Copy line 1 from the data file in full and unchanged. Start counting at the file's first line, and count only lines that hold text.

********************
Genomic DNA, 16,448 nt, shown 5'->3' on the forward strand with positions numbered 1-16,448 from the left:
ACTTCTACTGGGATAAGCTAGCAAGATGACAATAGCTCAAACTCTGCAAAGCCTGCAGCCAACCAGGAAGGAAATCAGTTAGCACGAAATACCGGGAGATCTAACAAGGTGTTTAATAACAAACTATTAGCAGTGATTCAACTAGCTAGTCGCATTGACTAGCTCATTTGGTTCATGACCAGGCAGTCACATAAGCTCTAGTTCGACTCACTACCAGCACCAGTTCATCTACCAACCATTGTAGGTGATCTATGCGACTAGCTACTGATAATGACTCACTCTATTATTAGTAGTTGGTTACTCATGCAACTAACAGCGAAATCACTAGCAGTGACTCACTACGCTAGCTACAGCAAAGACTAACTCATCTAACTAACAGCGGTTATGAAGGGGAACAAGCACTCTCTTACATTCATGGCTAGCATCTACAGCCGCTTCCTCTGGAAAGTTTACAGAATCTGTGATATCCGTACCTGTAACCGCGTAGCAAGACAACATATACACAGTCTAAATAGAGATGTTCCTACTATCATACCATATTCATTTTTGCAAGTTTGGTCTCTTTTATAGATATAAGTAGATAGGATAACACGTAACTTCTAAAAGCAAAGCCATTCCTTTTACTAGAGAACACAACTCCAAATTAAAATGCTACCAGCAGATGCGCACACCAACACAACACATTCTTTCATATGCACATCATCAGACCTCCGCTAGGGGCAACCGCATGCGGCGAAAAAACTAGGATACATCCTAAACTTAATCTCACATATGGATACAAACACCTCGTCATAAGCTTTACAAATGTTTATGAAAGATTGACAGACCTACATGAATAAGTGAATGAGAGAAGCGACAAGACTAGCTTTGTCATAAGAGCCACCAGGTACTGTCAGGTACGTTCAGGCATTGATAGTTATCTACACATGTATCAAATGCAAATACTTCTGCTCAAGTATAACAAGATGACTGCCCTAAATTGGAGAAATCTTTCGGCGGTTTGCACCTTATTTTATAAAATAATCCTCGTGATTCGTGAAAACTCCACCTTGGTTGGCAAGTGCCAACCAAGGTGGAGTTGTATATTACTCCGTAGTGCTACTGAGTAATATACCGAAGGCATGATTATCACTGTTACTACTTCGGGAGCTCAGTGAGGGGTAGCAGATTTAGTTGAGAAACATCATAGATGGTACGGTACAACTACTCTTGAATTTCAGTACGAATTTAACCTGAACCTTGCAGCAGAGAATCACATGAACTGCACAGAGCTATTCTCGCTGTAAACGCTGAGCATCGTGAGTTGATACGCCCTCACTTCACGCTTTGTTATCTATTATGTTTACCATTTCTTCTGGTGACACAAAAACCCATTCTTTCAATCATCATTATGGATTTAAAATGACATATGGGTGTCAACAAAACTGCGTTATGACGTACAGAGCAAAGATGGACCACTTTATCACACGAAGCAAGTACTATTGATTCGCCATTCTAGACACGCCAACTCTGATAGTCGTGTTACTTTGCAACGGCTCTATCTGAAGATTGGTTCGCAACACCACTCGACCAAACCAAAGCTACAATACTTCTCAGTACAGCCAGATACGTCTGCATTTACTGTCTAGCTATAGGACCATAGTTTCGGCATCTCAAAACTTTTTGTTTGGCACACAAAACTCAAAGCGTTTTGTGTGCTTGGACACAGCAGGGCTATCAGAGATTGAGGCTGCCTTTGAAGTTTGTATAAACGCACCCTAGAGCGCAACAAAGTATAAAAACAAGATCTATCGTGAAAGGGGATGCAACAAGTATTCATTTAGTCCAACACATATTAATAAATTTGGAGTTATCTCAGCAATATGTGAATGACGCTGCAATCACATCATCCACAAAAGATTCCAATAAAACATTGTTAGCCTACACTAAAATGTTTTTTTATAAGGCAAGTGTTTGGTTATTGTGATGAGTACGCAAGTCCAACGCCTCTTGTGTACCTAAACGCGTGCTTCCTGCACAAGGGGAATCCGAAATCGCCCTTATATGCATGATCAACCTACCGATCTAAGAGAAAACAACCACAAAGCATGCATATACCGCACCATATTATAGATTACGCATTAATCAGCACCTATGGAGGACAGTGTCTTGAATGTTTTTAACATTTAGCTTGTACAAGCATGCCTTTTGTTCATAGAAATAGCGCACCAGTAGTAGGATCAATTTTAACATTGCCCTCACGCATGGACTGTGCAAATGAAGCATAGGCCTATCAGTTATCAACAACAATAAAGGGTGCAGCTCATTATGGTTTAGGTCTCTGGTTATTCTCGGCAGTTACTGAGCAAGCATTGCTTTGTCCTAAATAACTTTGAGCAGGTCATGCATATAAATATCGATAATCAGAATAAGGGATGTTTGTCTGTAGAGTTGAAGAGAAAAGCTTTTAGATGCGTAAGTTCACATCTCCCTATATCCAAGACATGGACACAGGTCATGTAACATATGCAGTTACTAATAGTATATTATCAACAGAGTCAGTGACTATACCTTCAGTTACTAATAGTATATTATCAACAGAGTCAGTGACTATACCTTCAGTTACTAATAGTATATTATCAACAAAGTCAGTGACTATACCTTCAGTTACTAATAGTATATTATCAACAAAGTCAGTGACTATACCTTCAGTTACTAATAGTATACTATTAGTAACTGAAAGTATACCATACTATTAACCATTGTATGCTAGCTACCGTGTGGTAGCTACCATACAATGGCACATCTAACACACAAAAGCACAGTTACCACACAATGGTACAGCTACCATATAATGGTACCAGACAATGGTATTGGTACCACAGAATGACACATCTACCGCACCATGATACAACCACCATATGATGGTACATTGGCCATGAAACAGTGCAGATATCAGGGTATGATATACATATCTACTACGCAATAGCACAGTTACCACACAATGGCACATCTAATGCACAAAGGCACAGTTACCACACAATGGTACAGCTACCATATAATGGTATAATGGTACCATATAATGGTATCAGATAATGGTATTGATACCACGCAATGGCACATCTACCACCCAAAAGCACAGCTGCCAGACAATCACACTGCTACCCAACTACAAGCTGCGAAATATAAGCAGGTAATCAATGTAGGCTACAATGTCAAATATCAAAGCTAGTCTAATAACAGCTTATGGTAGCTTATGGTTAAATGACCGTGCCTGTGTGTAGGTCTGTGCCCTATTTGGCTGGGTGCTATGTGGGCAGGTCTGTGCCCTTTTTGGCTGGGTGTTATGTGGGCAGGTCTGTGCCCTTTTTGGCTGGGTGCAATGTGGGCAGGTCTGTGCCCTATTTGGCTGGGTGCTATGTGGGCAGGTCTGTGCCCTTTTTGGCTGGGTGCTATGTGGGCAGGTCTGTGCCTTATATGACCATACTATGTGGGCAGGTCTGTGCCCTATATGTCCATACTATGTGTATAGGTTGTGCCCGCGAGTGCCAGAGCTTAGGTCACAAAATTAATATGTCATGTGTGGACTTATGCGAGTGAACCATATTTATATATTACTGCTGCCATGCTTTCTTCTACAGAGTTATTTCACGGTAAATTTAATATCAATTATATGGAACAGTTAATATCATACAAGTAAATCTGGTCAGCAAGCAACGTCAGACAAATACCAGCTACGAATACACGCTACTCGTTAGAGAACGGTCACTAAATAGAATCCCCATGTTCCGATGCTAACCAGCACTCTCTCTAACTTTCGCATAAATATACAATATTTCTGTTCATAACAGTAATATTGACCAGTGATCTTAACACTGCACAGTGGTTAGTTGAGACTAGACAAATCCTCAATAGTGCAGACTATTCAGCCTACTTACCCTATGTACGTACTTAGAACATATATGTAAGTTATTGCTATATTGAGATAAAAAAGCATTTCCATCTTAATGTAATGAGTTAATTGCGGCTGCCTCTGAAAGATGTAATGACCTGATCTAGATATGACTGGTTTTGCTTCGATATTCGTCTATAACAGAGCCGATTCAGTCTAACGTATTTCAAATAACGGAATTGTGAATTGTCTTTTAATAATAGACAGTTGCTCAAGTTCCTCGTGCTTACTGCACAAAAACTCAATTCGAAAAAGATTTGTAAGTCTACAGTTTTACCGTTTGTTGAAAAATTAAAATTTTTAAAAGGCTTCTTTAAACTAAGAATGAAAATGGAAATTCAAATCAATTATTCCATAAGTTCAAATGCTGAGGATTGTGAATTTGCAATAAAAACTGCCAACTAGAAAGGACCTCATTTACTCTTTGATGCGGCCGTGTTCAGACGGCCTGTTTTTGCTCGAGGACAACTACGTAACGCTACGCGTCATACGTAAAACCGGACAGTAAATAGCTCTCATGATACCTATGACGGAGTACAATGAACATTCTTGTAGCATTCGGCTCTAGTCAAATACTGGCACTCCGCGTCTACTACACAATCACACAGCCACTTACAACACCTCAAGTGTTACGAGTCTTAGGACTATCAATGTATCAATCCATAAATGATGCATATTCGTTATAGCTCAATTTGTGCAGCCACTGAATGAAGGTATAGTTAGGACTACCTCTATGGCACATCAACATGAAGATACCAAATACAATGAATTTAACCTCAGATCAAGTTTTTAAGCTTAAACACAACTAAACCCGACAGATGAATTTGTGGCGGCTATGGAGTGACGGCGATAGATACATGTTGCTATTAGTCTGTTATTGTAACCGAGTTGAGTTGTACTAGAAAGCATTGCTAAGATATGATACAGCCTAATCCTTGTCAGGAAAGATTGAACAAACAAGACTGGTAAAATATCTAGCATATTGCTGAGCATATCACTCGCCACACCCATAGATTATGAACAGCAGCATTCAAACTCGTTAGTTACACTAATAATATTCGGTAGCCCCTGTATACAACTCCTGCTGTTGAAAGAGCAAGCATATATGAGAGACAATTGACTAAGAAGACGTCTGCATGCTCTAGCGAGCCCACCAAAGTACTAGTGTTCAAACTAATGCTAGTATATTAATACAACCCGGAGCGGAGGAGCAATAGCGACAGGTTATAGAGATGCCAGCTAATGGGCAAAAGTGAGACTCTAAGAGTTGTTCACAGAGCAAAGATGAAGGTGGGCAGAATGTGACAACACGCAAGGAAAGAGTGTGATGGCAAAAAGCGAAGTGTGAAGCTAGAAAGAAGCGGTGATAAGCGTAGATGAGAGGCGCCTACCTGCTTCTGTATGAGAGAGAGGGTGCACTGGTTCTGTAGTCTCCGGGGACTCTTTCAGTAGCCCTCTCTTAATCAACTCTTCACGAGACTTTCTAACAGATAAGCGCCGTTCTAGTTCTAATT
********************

Genomic DNA, 16,448 nt, shown 5'->3' on the forward strand with positions numbered 1-16,448 from the left: